Write It–Deconstructing a Novel

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You have written a 300-page novel that took you several months or possibly a year. So, why would you deconstruct your novel after reaching the finish line?

Any published author will tell you that their published novel is the result of several drafts. I read one article in The Writer magazine where the author wrote 11 drafts before publishing a novel. This doesn’t suggest that you start from a blank page and rewrite the entire story–not if you have a computer and writing software (or even if you don’t have writing software).

My approach is to write the first draft. Print it out and begin my deconstruction process on the hard copy. I bring in my demotion team which consists of my critical mind (I once reviewed movies, books, and music) and beta readers (friends or colleagues I meet on social media). Hopefully, the beta readers give me helpful notes to allow me to improve my manuscript.

I also attend writing workshops such as the Write on the Sound conference I attended a few weeks ago and the Chuckanut Writers Conference which I attended in previous years (2014 and 2016). I find writing technique videos on YouTube, read the writing blogs, read articles in the writer magazines, and I read books on writing better. In the future, I plan on buying Scrivener software. I also use Grammarly.

I look for the following which I immediately delete from my manuscript or make the appropriate changes on my hard copy first.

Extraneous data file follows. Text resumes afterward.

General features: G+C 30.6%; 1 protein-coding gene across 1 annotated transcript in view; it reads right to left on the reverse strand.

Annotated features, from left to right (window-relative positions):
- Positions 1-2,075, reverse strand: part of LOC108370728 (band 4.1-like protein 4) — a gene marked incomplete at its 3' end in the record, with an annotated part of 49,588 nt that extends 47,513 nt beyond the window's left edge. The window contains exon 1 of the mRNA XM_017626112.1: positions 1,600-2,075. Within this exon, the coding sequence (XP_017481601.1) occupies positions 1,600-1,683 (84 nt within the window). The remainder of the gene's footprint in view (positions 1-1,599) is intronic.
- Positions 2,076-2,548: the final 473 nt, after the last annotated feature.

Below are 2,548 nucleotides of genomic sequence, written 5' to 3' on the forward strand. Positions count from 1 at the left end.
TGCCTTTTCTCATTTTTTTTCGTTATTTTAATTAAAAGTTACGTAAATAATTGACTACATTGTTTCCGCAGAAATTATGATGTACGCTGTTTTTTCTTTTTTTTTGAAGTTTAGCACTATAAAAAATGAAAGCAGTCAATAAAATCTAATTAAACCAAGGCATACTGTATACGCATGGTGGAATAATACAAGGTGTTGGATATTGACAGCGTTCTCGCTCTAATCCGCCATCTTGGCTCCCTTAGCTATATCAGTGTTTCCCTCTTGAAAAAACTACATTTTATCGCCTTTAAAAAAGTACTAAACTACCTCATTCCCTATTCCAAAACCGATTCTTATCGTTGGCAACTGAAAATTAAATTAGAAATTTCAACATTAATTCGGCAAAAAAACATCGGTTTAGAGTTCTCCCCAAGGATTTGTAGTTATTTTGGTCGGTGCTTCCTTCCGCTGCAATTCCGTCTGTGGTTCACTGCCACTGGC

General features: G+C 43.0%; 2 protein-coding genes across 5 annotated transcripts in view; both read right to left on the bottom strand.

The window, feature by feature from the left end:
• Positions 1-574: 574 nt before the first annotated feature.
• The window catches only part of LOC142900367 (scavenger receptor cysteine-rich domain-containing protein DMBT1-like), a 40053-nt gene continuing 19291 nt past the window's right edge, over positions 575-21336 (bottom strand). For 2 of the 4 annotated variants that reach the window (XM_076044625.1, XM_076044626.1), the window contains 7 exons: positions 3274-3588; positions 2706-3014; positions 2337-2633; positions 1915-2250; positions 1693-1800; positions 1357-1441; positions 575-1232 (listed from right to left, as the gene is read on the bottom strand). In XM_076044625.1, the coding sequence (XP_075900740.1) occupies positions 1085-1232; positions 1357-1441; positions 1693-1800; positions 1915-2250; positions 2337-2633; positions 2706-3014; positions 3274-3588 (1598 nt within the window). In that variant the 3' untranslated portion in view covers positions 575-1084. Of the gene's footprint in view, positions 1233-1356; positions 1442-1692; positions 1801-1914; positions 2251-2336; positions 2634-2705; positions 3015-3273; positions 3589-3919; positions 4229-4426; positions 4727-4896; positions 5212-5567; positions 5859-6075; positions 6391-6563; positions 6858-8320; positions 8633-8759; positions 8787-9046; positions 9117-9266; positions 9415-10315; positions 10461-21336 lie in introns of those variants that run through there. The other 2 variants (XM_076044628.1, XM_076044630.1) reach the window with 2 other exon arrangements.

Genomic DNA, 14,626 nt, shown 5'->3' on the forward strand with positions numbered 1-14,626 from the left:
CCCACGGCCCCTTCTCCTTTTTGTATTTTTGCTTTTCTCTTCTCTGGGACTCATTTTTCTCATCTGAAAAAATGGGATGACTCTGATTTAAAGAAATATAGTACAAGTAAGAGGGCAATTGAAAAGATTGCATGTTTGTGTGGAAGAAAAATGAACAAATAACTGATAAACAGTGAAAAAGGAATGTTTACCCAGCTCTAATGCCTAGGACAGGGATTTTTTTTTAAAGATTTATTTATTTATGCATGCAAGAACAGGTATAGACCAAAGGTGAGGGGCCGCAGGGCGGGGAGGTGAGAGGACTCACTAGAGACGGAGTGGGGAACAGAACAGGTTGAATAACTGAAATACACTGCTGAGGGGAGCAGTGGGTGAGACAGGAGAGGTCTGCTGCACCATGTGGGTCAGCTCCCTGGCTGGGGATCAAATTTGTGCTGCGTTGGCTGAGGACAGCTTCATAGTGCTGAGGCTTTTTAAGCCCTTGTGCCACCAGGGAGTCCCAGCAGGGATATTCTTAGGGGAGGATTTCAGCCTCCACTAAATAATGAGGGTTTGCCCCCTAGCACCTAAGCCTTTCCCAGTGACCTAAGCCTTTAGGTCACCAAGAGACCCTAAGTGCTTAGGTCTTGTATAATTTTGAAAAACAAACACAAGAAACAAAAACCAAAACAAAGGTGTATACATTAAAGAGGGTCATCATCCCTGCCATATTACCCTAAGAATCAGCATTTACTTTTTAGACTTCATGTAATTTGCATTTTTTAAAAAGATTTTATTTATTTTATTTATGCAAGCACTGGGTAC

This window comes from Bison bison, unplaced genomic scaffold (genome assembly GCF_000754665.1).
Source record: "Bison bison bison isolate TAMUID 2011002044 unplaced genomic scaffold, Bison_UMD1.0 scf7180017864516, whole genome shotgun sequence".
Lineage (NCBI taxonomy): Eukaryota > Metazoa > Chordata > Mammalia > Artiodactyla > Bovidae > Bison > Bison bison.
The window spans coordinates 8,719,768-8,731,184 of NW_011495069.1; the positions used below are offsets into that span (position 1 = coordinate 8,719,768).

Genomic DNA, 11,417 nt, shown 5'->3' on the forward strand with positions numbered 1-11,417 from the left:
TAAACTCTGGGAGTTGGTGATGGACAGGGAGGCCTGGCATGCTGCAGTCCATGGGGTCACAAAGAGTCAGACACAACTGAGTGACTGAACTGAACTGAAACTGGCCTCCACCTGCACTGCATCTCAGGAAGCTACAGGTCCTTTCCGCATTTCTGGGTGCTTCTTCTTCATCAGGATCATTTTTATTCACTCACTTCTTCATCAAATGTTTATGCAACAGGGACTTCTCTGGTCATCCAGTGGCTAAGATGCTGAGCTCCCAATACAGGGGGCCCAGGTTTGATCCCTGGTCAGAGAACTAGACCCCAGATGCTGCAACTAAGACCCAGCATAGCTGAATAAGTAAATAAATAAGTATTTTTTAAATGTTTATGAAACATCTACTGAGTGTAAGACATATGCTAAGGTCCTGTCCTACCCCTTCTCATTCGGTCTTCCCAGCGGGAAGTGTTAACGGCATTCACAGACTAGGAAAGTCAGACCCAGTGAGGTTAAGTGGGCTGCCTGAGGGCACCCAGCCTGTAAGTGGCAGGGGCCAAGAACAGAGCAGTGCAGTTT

• Passive verbs and sentences
  • Tell versus show passages (which I rewrite)
  • Overwritten exposition
  • Repeated scenarios or phrases
  • Pet words
  • Bad dialogue
  • Overuse of adjectives and adverbs
  • Sentences that start with “and” or “but” (I simply remove the “and” or “but”)
  • I sometimes combine characters (if I have too many characters and they don’t move the plot forward) or I delete the characters
  • A middle section of a novel that moves too slowly

One instructor at the Write on the Sound conference mentioned the practice of deleting 30 percent of a novel. Then you have space to slide in some chunks of backstory, build the plot, and even pepper the story with the appropriate description that allows the reader to engage their senses as they read the story.

While it might seem strange that the deconstruction process is where the story develops, it beats completing the rough draft and staring at the screen asking, “Now, what?” We all know no editor will accept a first-draft or even a third-draft for publication. The rough draft gives a writer the opportunity to plot out the story and develop the characters. Writing a novel is an on-going process that reminds me of old-style photography when a photo developed under chemicals. Emergence takes patience and the willingness to return to the drawing board several times until the story is hot off the press.

If you would like some creativity coaching using metaphysical tools or my experience writing articles, essays, poetry, and fiction for three decades, sign up at Whole Astrology.

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